Standardized testing in our public schools: the only way to get an accurate measure of what a student CAN do is provide an incentive to actually try. One woman's perspective on why this system fails miserably.
I sat down a week or so ago to look at the CDE website. CDE is the governing body of public education in Colorado, and I really wanted to see what kind of whitewashing is being done by the state in its quest
to convince the general public that the insane amount of bureaucracy that engulfs public educators these days is anything but ludicrous.
I found plenty on Common Core and Educator Effectiveness and Testing, and the positive spin put on all these things reminded me of what a college economics professor once said to me: You can pee on my shoe all day if you want to, but nothing you say will convince me it's rain.
Standardized Testing is especially troublesome [read: misleading]. Case in point: Earlier this year, I gave my sixth grade students a practice standardized test, the kind they do completely on the computer. My job was to walk around and "make sure" they take the test seriously and don't try to look on anyone else's computer monitor. How do you "make" someone take a test seriously? I do my best to teach the concepts and make the subject matter engaging, but let's be honest: how engaging can you make memorizing multiplication facts? And yet, that's what these kids need to do if they're to be successful at solving any kind of algebraic algorithm. In our current educational world, no one seems to get the concept of motivation.
As I walked around the testing lab, I saw students choosing answers randomly, students counting off Eenie, Meenie, Mynie, Moe to select an answer, and students staring at the monitor as if comatose. Motivation appears to be the key here. I would never say 'Don't test the children', but true testing only works for gathering data if the learners are invested. I have just finished watching news video that gives statistics about how U.S. children rank among learners in 33 other countries. It’s not good. We supposedly rank 14th in reading and 17th in science. And math is horrible: our ranking is 25 out of 34 countries surveyed. But that’s if you assume that everyone taking whatever tests were used to establish these rankings gave their best efforts. After proctoring my group of test-takers, I’m not sure at all that that’s true. The only thing I’m sure of is that you can’t assume that just because a child doesn’t do well on a test means he can’t do well.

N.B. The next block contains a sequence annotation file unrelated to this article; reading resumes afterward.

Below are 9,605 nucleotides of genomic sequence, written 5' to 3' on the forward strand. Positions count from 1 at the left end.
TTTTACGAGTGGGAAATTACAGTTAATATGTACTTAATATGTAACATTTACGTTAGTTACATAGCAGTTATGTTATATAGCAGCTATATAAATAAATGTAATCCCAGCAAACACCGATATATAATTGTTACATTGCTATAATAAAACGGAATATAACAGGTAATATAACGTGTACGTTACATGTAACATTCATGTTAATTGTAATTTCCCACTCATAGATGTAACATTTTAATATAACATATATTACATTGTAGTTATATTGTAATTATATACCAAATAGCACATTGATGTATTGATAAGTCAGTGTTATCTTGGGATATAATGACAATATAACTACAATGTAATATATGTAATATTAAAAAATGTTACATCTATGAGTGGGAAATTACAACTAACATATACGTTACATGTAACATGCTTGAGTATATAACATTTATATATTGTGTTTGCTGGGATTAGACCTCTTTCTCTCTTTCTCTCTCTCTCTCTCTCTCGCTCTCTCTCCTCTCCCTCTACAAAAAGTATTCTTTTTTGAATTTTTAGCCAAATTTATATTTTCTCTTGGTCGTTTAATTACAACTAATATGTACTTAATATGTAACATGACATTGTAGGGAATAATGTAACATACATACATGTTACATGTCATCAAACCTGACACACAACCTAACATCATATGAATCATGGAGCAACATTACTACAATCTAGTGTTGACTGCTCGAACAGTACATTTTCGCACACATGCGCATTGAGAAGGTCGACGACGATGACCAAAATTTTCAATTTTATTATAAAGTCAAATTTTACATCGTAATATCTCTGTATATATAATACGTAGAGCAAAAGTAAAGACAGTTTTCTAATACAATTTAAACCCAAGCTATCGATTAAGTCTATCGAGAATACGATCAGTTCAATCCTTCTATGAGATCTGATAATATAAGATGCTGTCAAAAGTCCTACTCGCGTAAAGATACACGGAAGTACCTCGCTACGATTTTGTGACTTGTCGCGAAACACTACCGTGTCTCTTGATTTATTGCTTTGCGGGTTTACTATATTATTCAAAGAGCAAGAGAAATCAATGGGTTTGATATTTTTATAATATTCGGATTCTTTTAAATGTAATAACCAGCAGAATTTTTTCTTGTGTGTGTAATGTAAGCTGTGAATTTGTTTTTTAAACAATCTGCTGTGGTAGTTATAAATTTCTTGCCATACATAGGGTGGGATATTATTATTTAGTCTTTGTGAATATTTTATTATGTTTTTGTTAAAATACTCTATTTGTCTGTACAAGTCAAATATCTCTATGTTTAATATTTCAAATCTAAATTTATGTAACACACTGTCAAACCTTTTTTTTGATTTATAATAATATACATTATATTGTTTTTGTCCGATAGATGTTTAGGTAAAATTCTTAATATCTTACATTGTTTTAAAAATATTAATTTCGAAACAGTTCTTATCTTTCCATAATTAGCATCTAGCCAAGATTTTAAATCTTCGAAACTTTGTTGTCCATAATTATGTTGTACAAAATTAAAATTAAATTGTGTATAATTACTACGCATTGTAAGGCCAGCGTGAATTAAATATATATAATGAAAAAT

And who can blame the kids, really? I saw some of those problems on the test, and the multi-step processes necessary for solving them kind of gave me a headache. I can’t imagine being a kid taking the test, knowing that the results won’t affect you one bit. I wonder how many adults would tackle a test like that seriously without the assurance that a strong result would give them more money in their job or advancement in their career.
Perhaps it's time we as a society stop kidding ourselves: the only way to get an accurate measure of what a student can do is provide incentive to actually try. Our kids currently skate by elementary and middle school, and even high school to a point. The first time they are held accountable for the results they achieve on a standardized test is when (or if) they take the SAT or ACT. Until that moment, nothing matters to them. Only to us, the teachers whose salaries and even job security depend on those tests. On what planet does this concept even remotely make sense?
I think again about people who make way more money than I do feeding me and everyone else the line that the only thing that matters in successful instruction (and therefore, successful testing) is how engaging I make the material and leaves out the part where students actually engage in their own education. And it's feels an awful lot like pee on my shoe that's supposed to smell only of fresh rainfall.
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